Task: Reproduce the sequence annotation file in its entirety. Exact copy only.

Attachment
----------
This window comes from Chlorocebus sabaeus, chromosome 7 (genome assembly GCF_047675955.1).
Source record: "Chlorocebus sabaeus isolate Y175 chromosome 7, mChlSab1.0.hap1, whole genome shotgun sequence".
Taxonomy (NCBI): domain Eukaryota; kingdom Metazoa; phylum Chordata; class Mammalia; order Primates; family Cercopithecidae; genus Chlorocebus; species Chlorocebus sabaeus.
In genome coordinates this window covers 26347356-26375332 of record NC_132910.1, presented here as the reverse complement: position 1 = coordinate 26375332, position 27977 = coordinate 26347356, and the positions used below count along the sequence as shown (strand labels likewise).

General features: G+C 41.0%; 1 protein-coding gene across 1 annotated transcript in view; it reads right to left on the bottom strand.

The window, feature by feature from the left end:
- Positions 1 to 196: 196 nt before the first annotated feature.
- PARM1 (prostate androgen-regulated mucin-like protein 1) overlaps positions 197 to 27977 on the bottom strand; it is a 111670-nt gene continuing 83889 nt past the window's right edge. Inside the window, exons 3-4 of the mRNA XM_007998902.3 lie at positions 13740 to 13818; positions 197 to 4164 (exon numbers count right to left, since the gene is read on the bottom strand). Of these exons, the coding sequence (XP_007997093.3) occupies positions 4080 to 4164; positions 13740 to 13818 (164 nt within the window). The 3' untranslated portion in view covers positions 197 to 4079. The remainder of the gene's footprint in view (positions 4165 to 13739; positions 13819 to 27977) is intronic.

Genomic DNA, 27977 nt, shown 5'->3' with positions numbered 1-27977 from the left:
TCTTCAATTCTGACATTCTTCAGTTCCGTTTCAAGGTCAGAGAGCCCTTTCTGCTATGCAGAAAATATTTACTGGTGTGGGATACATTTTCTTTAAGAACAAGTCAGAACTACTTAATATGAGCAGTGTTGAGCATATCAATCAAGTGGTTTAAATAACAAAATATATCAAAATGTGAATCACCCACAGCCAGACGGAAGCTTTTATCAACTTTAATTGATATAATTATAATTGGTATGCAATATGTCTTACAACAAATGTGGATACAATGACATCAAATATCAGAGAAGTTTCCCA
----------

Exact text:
This window comes from Chlorocebus sabaeus, chromosome 7 (genome assembly GCF_047675955.1).
Source record: "Chlorocebus sabaeus isolate Y175 chromosome 7, mChlSab1.0.hap1, whole genome shotgun sequence".
Taxonomy (NCBI): domain Eukaryota; kingdom Metazoa; phylum Chordata; class Mammalia; order Primates; family Cercopithecidae; genus Chlorocebus; species Chlorocebus sabaeus.
In genome coordinates this window covers 26347356-26375332 of record NC_132910.1, presented here as the reverse complement: position 1 = coordinate 26375332, position 27977 = coordinate 26347356, and the positions used below count along the sequence as shown (strand labels likewise).

General features: G+C 41.0%; 1 protein-coding gene across 1 annotated transcript in view; it reads right to left on the bottom strand.

The window, feature by feature from the left end:
- Positions 1 to 196: 196 nt before the first annotated feature.
- PARM1 (prostate androgen-regulated mucin-like protein 1) overlaps positions 197 to 27977 on the bottom strand; it is a 111670-nt gene continuing 83889 nt past the window's right edge. Inside the window, exons 3-4 of the mRNA XM_007998902.3 lie at positions 13740 to 13818; positions 197 to 4164 (exon numbers count right to left, since the gene is read on the bottom strand). Of these exons, the coding sequence (XP_007997093.3) occupies positions 4080 to 4164; positions 13740 to 13818 (164 nt within the window). The 3' untranslated portion in view covers positions 197 to 4079. The remainder of the gene's footprint in view (positions 4165 to 13739; positions 13819 to 27977) is intronic.

Genomic DNA, 27977 nt, shown 5'->3' with positions numbered 1-27977 from the left:
TCTTCAATTCTGACATTCTTCAGTTCCGTTTCAAGGTCAGAGAGCCCTTTCTGCTATGCAGAAAATATTTACTGGTGTGGGATACATTTTCTTTAAGAACAAGTCAGAACTACTTAATATGAGCAGTGTTGAGCATATCAATCAAGTGGTTTAAATAACAAAATATATCAAAATGTGAATCACCCACAGCCAGACGGAAGCTTTTATCAACTTTAATTGATATAATTATAATTGGTATGCAATATGTCTTACAACAAATGTGGATACAATGACATCAAATATCAGAGAAGTTTCCCA